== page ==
8 reasons why your dog’s coat may be changing colour: it could be due to a lack of nutrients
Hangai Lilla, 2023. September 17 - Photos: Getty Images Hungary
When the colour of a dog's coat changes, owners usually assume it is due to old age. But there are also those who are desperate to know if everything is okay with their pet. It is not our intention to cause panic, but there are indeed many cases where such a change can be a sign of trouble ahead.
Today we look at that reasons why a dog changes his colour. So you can see more clearly that when you should see a doctor immediately.
1.) The maturing process
1. The maturing process
If your puppy is 8-12 months old and his coat is changing colour, this is probably normal and just the result of him crossing the threshold of adulthood.
Poodles, for example, may have much lighter hairs, even looking quite coarse. However, this is not the same as going grey. In Airedale Terriers, the saddle coat may become greyish, or grey hairs may be mixed in with the black. But it can also happen in general in any breed that when puppies shed their baby coat, the new growth of fur will be darker in colour due to hormonal changes.
Dogs with agouti colouring, such as the spiny-haired dachshund, Czechoslovakian Vlack, Caucasian Shepherd or Giant Schnauzer, may change coat colour over time due to the peculiar properties of their fur.
If skin problems appear during the colour change, you should always consult a doctor!
2.) The ageing process
Much to our chagrin, our pets age and, like us, they also turn grey as time goes by. Although their fur may not be completely white, the dark hairs will become lighter and lighter. The first grey hairs will appear on the muzzle, but can be found all over the body.
After a certain age, the body directs its energies to more important areas, such as melanin production. But we do love grey cheeks, eyebrows and ears!
3.) Hormonal problem
Changes in the dog’s coat colour and coat texture may also indicate hormonal problems. For example, an underactive thyroid gland may not only make the animal fat, slow and listless, but also cause the coat to become dull, brittle and fall out. If you notice similar symptoms, be sure to make an appointment with your vet!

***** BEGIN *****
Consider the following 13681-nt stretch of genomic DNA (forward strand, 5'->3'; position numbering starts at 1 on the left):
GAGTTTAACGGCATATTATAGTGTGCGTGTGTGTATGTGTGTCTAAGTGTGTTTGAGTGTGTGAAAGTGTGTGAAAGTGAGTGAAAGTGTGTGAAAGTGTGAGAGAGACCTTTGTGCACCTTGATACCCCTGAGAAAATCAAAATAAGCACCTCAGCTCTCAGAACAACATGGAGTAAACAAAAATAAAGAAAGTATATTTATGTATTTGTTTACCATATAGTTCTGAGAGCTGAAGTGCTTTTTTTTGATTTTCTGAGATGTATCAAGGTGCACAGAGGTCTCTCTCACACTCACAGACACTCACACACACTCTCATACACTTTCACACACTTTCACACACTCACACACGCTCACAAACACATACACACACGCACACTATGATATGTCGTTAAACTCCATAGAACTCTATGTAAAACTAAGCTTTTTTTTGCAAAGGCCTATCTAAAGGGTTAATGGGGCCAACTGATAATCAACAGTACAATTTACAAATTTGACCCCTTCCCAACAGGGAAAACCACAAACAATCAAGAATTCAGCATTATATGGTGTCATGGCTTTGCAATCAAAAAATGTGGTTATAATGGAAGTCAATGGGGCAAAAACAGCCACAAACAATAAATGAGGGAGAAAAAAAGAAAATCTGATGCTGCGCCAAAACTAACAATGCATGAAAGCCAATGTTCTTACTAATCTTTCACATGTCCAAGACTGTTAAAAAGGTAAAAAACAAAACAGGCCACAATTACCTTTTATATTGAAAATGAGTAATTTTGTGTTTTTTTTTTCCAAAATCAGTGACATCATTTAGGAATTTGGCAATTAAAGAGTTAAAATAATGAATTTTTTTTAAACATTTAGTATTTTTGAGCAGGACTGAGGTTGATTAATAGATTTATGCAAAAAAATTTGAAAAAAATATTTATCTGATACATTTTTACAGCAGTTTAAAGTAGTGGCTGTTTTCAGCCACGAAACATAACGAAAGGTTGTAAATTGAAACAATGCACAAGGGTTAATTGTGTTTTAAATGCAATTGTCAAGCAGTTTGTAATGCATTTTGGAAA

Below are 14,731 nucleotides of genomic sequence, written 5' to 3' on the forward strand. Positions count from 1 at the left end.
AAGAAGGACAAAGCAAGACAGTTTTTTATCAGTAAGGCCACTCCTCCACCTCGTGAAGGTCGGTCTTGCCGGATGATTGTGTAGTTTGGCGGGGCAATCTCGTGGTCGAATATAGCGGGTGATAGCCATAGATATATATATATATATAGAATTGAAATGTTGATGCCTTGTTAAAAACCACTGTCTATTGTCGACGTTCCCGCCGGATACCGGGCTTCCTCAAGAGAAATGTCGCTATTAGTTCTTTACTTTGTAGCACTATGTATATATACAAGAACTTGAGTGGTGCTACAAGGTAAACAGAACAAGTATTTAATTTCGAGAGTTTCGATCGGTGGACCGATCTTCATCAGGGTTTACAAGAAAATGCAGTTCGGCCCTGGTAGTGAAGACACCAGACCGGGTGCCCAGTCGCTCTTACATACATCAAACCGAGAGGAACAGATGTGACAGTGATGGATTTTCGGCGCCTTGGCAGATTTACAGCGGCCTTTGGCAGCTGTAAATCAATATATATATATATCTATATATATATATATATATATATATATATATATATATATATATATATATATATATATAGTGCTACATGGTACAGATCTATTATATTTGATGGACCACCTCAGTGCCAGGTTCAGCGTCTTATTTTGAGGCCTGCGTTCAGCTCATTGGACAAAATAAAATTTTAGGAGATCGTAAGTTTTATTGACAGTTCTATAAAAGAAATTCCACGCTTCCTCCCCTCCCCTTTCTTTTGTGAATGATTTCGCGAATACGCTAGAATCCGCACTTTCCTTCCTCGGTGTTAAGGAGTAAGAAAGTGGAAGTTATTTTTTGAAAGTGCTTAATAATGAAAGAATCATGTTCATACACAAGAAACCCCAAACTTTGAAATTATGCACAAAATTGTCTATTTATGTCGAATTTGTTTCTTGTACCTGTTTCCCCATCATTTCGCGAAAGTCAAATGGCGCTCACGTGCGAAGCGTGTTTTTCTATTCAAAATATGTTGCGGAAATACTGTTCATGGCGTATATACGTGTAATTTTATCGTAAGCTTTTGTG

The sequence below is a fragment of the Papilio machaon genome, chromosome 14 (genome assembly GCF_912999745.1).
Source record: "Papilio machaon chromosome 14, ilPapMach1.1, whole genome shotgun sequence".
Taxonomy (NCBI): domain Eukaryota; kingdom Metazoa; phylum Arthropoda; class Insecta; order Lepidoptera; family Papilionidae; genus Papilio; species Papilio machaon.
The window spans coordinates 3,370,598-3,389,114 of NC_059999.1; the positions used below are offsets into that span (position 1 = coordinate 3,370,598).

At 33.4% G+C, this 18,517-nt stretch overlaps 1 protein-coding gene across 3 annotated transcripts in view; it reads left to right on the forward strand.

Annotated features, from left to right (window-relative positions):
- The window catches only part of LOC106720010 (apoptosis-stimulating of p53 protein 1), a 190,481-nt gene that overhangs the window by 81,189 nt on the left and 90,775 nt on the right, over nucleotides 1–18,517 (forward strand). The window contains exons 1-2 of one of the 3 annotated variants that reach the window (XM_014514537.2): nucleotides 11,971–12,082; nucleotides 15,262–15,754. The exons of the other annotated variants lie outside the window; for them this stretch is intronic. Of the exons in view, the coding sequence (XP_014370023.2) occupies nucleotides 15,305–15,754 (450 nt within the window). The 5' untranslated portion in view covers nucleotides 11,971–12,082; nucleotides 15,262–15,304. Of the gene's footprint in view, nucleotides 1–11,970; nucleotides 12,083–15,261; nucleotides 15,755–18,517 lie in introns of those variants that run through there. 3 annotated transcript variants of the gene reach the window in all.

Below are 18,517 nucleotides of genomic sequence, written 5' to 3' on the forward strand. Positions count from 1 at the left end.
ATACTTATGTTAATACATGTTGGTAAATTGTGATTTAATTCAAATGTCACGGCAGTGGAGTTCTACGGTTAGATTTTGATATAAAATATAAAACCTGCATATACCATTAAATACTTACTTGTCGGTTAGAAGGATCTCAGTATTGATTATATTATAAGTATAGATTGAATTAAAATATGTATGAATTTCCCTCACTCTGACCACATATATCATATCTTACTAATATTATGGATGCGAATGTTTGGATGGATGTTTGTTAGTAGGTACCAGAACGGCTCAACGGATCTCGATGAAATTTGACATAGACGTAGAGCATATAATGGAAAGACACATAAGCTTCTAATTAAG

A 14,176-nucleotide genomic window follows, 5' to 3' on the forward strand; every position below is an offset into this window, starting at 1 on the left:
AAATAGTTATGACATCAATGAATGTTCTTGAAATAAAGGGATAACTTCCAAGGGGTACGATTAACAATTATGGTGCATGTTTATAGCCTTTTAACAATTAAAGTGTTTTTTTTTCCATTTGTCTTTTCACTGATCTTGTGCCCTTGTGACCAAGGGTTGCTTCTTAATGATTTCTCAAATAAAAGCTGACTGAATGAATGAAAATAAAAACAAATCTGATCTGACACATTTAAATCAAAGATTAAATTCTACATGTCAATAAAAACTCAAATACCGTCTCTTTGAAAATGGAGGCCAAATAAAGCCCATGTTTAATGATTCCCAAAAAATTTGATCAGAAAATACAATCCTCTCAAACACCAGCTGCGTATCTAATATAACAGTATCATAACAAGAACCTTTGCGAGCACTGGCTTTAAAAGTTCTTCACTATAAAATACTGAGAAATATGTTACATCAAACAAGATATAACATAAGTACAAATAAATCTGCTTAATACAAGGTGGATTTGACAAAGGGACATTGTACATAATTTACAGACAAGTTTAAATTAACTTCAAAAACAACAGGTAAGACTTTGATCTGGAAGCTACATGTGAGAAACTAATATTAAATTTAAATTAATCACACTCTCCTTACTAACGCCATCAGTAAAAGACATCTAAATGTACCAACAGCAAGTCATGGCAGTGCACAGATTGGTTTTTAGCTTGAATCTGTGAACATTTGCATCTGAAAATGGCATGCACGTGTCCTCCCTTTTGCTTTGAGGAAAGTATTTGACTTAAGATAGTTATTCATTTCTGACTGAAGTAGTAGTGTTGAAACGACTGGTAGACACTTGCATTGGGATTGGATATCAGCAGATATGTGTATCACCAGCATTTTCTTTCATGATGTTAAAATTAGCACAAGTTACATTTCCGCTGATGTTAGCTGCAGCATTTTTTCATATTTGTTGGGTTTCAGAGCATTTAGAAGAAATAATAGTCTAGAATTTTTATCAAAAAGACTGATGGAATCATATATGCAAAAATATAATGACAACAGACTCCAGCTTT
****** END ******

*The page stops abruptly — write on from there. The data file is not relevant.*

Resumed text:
4.) Brown spots
Especially in light-haired dogs, you can often see that the hairs around the eyes and the face turn a reddish-brownish shade. This is a perfectly normal phenomenon, caused by a substance called porphyrin in the dog’s saliva and tears.
Because dogs lick themselves frequently, other areas can also become discoloured, such as the paws. It is not usually a sign of a major problem, but it may be worth getting your dog checked by a doctor, as there may be a medical reason for the intense staining, such as a tear duct or teething.
5.) Vitiligo or loss of pigment
Drastically whitened patches of hair on the body of a dog are a sign of vitiligo, an autoimmune disease. It most often affects the nose and muzzle of the bloodhound and can be temporary or permanent.
Melanocytes, the cells responsible for the pigments, stop working or die as a result of the disease. It can also be caused by genetic factors or a virus, and it is always worth getting your dog checked by a vet.
6.) The changing seasons
Summer sunlight can not only illuminate people’s hair, but also that of dogs who spend a lot of time outdoors. UV rays can damage not only skin but also hair, so make sure you don’t spend too much time in the sun and use a conditioning balm when bathing and a combing spray if necessary.
Here we have written about which dogs should not be clipped and which dogs should be clipped. Clipping the coats of dogs that should not be clipped can cause serious damage to the topcoat, which can lead to irreversible trauma to the hair follicle. Not only the colour of the coat, but also the texture can be permanently altered.
But it can also happen that everything was fine during the clipping, it’s just that the hairs are a different colour, so as they are clipped, the colour of the dog changes slightly.
8.) Nutritional deficiencies
Inadequate nutrient intake can also cause discolouration. This is because without the right combination of vitamins, minerals, protein and fat, the coat can become weak, brittle, brittle and dull. It is very important to pay attention to this, because in the long term it is not only the coat that will be affected by nutritional deficiencies. If you are unsure, feel free to ask your vet what food he recommends, taking into account your dog’s health, breed and age.
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